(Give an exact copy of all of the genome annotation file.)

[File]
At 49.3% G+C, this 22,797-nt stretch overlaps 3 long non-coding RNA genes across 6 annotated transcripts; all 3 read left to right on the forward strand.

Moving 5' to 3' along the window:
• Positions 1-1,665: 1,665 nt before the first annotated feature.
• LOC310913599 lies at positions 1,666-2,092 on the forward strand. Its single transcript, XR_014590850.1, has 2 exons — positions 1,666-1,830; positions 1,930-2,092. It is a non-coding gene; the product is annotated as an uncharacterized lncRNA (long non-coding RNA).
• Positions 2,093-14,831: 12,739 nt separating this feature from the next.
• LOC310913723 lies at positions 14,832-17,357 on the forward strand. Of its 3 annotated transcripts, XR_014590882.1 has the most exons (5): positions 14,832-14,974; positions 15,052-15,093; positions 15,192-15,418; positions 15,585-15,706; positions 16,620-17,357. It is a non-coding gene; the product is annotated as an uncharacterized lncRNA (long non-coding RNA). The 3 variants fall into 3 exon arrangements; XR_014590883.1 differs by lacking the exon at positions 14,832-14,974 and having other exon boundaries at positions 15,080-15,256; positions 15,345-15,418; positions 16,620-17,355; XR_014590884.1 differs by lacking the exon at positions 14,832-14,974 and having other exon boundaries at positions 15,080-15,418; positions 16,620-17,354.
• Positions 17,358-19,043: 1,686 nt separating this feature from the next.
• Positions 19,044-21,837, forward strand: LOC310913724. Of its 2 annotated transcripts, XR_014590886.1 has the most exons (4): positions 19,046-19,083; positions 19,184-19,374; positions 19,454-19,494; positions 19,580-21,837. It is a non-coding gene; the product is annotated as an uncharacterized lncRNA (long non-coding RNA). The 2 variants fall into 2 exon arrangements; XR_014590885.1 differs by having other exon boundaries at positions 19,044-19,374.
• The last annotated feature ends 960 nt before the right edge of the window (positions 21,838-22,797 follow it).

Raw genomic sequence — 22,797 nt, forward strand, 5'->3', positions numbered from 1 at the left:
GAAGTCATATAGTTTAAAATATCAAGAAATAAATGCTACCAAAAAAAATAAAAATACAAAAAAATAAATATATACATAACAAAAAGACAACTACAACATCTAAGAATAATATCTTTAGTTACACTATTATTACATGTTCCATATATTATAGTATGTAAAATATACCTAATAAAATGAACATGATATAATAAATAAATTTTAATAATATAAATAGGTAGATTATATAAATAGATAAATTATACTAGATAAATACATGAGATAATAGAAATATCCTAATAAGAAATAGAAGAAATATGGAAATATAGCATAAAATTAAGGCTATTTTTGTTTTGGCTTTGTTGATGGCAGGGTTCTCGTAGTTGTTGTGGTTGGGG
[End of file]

At 49.3% G+C, this 22,797-nt stretch overlaps 3 long non-coding RNA genes across 6 annotated transcripts; all 3 read left to right on the forward strand.

Moving 5' to 3' along the window:
• Positions 1-1,665: 1,665 nt before the first annotated feature.
• LOC310913599 lies at positions 1,666-2,092 on the forward strand. Its single transcript, XR_014590850.1, has 2 exons — positions 1,666-1,830; positions 1,930-2,092. It is a non-coding gene; the product is annotated as an uncharacterized lncRNA (long non-coding RNA).
• Positions 2,093-14,831: 12,739 nt separating this feature from the next.
• LOC310913723 lies at positions 14,832-17,357 on the forward strand. Of its 3 annotated transcripts, XR_014590882.1 has the most exons (5): positions 14,832-14,974; positions 15,052-15,093; positions 15,192-15,418; positions 15,585-15,706; positions 16,620-17,357. It is a non-coding gene; the product is annotated as an uncharacterized lncRNA (long non-coding RNA). The 3 variants fall into 3 exon arrangements; XR_014590883.1 differs by lacking the exon at positions 14,832-14,974 and having other exon boundaries at positions 15,080-15,256; positions 15,345-15,418; positions 16,620-17,355; XR_014590884.1 differs by lacking the exon at positions 14,832-14,974 and having other exon boundaries at positions 15,080-15,418; positions 16,620-17,354.
• Positions 17,358-19,043: 1,686 nt separating this feature from the next.
• Positions 19,044-21,837, forward strand: LOC310913724. Of its 2 annotated transcripts, XR_014590886.1 has the most exons (4): positions 19,046-19,083; positions 19,184-19,374; positions 19,454-19,494; positions 19,580-21,837. It is a non-coding gene; the product is annotated as an uncharacterized lncRNA (long non-coding RNA). The 2 variants fall into 2 exon arrangements; XR_014590885.1 differs by having other exon boundaries at positions 19,044-19,374.
• The last annotated feature ends 960 nt before the right edge of the window (positions 21,838-22,797 follow it).

Raw genomic sequence — 22,797 nt, forward strand, 5'->3', positions numbered from 1 at the left:
GAAGTCATATAGTTTAAAATATCAAGAAATAAATGCTACCAAAAAAAATAAAAATACAAAAAAATAAATATATACATAACAAAAAGACAACTACAACATCTAAGAATAATATCTTTAGTTACACTATTATTACATGTTCCATATATTATAGTATGTAAAATATACCTAATAAAATGAACATGATATAATAAATAAATTTTAATAATATAAATAGGTAGATTATATAAATAGATAAATTATACTAGATAAATACATGAGATAATAGAAATATCCTAATAAGAAATAGAAGAAATATGGAAATATAGCATAAAATTAAGGCTATTTTTGTTTTGGCTTTGTTGATGGCAGGGTTCTCGTAGTTGTTGTGGTTGGGG